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10 books about mental disorders.

10 books about mental disorders.

It’s May which means it’s mental health awareness month. Yass! I get very excited about these things. What better way to create awareness if not with books. In this post, i’ll be listing 10 books about Mental disorders.

I know we’ve come a long way with mental health awareness in Nigeria and Africa as a whole which is fantastic. However, I feel like the focus is usually on Depression and Anxiety. Don’t get me wrong, it’s great because we’re making progress but there are still so many other disorders we should know about.

I sometimes remember my Psychiatry rotation in Medical School. It’s been one of my fondest memories from Med School. I got to spend so much time with the patients and actually got to talk to them about their lives. Their stories, the joy on their faces when they feel you’re not scared of them. I cried, laughed, celebrated with them. I got to see cases like cannabis induced psychosis, Bipolar disorder, Schizophrenia, Schizoaffective disorders, PTSD, Major depressive disorder and so much more. I really don’t think we have an excuse to be ignorant about mental disorders in 2020.

Okay. Back to why i’m here. Let’s get right to it. Shall we?

1. Suicide notes by Michael Thomas Ford

Fifteen-year-old Jeff wakes up on New Year’s Day to find himself in the hospital. Make that the psychiatric ward. With the nutjobs. Clearly, this is all a huge mistake. Forget about the bandages on his wrists and the notes on his chart. Forget about his problems with his best friend, Allie, and her boyfriend, Burke. Jeff’s perfectly fine, perfectly normal, not like the other kids in the hospital with him. Now they’ve got problems. But a funny thing happens as his forty-five-day sentence drags on: the crazies start to seem less crazy. Compelling, witty, and refreshingly real, Suicide Notes is a darkly humorous novel from award-winning author Michael Thomas Ford that examines that fuzzy line between “normal” and the rest of us.

2. A tragic kind of wonderful – Eric Lindstrom

For sixteen-year-old Mel Hannigan, bipolar disorder makes life unpredictable. Her latest struggle is balancing her growing feelings in a new relationship with her instinct to keep everyone at arm’s length. And when a former friend confronts Mel with the truth about the way their relationship ended, deeply buried secrets threaten to come out and upend her shaky equilibrium. As the walls of Mel’s compartmentalized world crumble, she fears the worst—that her friends will abandon her if they learn the truth about what she’s been hiding. Can Mel bring herself to risk everything to find out?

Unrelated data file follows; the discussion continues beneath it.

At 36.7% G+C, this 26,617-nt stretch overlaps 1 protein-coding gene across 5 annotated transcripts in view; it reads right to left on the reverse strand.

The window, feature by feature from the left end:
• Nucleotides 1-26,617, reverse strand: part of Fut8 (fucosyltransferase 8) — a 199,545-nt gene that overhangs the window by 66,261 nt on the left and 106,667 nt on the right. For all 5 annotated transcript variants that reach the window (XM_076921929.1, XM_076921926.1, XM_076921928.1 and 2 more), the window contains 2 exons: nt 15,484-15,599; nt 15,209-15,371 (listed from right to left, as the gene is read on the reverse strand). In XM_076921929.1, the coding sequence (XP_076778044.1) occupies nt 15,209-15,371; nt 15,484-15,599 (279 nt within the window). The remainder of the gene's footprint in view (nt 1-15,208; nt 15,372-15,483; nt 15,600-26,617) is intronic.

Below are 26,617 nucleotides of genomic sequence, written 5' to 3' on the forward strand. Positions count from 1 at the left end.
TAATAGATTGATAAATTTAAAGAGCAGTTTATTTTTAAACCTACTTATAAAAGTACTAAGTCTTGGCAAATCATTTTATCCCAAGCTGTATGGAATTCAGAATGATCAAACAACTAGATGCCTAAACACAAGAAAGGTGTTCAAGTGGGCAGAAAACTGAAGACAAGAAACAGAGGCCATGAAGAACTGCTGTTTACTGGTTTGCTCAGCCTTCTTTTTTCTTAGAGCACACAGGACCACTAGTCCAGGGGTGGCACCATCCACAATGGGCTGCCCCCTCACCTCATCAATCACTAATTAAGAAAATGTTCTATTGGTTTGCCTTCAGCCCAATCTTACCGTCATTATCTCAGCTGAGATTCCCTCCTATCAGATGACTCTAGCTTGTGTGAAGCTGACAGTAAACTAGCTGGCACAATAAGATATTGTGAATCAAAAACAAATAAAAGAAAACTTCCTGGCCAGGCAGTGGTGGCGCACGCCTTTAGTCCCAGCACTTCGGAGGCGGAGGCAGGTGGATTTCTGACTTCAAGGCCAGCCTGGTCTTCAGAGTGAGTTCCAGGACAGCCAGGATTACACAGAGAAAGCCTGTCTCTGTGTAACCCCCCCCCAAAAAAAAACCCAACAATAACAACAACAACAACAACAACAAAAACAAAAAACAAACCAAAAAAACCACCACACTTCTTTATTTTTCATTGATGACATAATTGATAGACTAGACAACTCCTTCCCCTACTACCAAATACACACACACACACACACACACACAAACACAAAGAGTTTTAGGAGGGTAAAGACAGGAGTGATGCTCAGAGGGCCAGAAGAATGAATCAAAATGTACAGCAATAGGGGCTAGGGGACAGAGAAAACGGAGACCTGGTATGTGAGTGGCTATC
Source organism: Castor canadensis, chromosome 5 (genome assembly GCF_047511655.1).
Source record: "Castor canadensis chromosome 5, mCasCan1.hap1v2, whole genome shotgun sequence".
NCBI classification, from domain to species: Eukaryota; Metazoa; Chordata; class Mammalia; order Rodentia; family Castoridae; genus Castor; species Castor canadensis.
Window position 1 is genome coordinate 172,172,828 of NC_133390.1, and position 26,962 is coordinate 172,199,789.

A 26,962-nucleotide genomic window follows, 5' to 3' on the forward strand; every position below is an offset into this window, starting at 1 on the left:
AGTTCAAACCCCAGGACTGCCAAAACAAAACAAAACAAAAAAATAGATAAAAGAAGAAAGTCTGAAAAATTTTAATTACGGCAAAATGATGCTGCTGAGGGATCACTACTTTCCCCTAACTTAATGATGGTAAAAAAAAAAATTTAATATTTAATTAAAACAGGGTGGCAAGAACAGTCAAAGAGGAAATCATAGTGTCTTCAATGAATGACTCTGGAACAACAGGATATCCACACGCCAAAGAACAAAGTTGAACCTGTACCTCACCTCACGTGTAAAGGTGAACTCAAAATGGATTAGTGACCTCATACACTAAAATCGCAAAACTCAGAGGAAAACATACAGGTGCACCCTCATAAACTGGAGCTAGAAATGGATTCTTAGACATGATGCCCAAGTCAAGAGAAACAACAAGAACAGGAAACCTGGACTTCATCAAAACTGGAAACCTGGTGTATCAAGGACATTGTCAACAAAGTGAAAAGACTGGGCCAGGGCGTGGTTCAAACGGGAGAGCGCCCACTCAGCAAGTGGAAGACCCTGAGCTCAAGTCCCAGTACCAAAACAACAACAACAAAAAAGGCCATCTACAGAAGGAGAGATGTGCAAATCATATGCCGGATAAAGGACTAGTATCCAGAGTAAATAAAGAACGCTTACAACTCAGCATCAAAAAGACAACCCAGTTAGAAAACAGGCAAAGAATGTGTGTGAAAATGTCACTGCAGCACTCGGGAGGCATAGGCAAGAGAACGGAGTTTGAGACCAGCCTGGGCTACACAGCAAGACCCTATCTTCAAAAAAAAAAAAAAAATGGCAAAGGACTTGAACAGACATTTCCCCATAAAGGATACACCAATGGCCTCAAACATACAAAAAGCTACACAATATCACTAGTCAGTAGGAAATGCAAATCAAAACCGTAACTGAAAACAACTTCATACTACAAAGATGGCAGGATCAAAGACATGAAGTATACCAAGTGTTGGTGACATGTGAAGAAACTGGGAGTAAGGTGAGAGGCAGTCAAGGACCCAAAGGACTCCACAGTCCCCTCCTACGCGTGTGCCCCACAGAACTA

3. It’s kind of a funny story – Ned Vizzini

Ambitious New York City teenager Craig Gilner is determined to succeed at life – which means getting into the right high school to get into the right job. But once Craig aces his way into Manhattan’s Executive Pre-Professional High School, the pressure becomes unbearable. He stops eating and sleeping until, one night, he nearly kills himself. Craig’s suicidal episode gets him checked into a mental hospital, where his new neighbors include a transsexual sex addict, a girl who has scarred her own face with scissors, and the self-elected President Armelio. There, Craig is finally able to confront the sources of his anxiety. Ned Vizzini, who himself spent time in a psychiatric hospital, has created a remarkably moving tale about the sometimes unexpected road to happiness.

4. The heartland: Finding and losing Schizophrenia by Nathan Filer

This book has been republished with the title, This Book Will Change Your Mind About Mental Health: A journey into the heartland of psychiatry. Schizophrenia: whether it’s the associations it conjures or the people it brings to mind, it is a word we all have a view on. How we perceive it—and how we treat people living with it—is at the core of how we understand mental health. But what do we really know? How much time do we spend listening? Do we truly comprehend this complex and often contradictory diagnosis?

In The Heartland , Nathan Filer, mental-health nurse and award-winning writer, takes us on a journey into the psychiatric wards he once worked on. He also invites us to spend time with world-leading experts, and with some extraordinary people who share their stories about living with this strange and misunderstood condition.

The Heartland debunks myths, challenges assumptions, and offers fresh insight into what it means to be mad, and what it means to be human.

5. The collected Schizophrenias By Esme Weijun Wang

An intimate, moving book written with the immediacy and directness of one who still struggles with the effects of mental and chronic illness, The Collected Schizophrenias cuts right to the core. Schizophrenia is not a single unifying diagnosis, and Esmé Weijun Wang writes not just to her fellow members of the “collected schizophrenias” but to those who wish to understand it as well. Opening with the journey toward her diagnosis of schizoaffective disorder, Wang discusses the medical community’s own disagreement about labels and procedures for diagnosing those with mental illness, and then follows an arc that examines the manifestations of schizophrenia in her life.

In essays that range from using fashion to present as high-functioning to the depths of a rare form of psychosis, and from the failures of the higher education system and the dangers of institutionalization to the complexity of compounding factors such as PTSD and Lyme disease, Wang’s analytical eye, honed as a former lab researcher at Stanford, allows her to balance research with personal narrative. An essay collection of undeniable power, The Collected Schizophrenias dispels misconceptions and provides insight into a condition long misunderstood.